A key and understudied aspect of full spectrum operations is how to conduct these operations within American borders. If we face a period of persistent global conflict as outlined in successive National Security Strategy documents, then Army officers are professionally obligated to consider the conduct of operations on U.S. soil. Army capstone and operating concepts must provide guidance concerning how the Army will conduct the range of operations required to defend the republic at home. In this paper, we posit a scenario in which a group of political reactionaries take over a strategically positioned town and have the tacit support of not only local law enforcement but also state government officials, right up to the governor. Under present law, which initially stemmed from bad feelings about Reconstruction, the military’s domestic role is highly circumscribed. In the situation we lay out below, even though the governor refuses to seek federal help to quell the uprising (the usual channel for military assistance), the Constitution allows the president broad leeway in times of insurrection. Citing the precedents of Abraham Lincoln during the Civil War and Dwight D. Eisenhower sending troops to Little Rock in 1957, the president mobilizes the military and the Department of Homeland Security, to regain control of the city. This scenario requires us to consider how domestic intelligence is gathered and shared, the role of local law enforcement (to the extent that it supports the operation), the scope and limits of the Insurrection Act--for example maintaining a military chain of command but in support of the Attorney General as the Department of Justice is the Lead Federal Agency (LFA) under the conditions of the Act--and the roles of the local, national, and international media.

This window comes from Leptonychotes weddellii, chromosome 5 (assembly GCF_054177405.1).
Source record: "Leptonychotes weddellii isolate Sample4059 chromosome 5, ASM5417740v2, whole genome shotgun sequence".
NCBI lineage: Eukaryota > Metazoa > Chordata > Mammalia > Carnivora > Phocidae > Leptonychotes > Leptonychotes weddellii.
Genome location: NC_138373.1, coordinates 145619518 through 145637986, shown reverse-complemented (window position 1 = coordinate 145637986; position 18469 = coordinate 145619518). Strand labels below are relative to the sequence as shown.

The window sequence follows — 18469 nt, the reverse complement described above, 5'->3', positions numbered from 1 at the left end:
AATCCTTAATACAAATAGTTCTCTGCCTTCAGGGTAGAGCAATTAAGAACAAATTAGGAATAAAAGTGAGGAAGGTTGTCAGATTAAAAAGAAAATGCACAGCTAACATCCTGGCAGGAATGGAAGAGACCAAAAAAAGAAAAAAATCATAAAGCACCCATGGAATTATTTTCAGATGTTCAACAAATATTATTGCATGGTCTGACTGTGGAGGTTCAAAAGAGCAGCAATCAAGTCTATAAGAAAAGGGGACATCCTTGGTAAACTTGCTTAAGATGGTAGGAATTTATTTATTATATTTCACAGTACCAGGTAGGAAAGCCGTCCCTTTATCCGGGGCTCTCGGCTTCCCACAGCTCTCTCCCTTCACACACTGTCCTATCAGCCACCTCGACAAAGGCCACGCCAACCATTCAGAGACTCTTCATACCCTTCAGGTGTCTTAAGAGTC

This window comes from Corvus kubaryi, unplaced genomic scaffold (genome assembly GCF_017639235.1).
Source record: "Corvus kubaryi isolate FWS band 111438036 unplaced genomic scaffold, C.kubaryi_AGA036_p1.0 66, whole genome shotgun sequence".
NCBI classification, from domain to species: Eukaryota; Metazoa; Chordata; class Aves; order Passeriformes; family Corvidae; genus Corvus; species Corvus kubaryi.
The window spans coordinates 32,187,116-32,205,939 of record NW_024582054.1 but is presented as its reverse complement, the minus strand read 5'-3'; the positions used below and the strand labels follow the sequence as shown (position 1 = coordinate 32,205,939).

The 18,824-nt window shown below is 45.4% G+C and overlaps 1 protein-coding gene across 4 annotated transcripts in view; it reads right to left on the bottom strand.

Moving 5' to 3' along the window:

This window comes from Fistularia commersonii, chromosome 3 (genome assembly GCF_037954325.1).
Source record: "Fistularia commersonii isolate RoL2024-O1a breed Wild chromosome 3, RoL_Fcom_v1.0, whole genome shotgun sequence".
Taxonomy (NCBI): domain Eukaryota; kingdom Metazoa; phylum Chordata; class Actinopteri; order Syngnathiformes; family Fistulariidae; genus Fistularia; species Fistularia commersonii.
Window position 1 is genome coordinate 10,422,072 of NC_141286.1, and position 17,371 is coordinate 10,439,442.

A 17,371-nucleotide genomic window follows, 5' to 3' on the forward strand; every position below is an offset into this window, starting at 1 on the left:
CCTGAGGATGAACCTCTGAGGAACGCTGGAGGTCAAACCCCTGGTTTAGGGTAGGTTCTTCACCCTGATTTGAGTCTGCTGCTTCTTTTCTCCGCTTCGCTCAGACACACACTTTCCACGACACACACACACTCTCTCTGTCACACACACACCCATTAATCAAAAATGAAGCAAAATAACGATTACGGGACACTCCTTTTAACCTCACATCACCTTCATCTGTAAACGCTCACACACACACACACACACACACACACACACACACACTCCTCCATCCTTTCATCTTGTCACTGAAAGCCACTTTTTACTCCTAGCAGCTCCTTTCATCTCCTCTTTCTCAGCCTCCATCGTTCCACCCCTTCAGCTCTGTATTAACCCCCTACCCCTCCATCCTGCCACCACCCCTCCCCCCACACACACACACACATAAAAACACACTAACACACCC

The Scenario (2016) 

Predicting The Proliferation Of Cyber Weapons Into Small States – Analysis

By Daniel Hughes and Andrew M. Colarik*
NOVEMBER 1, 2016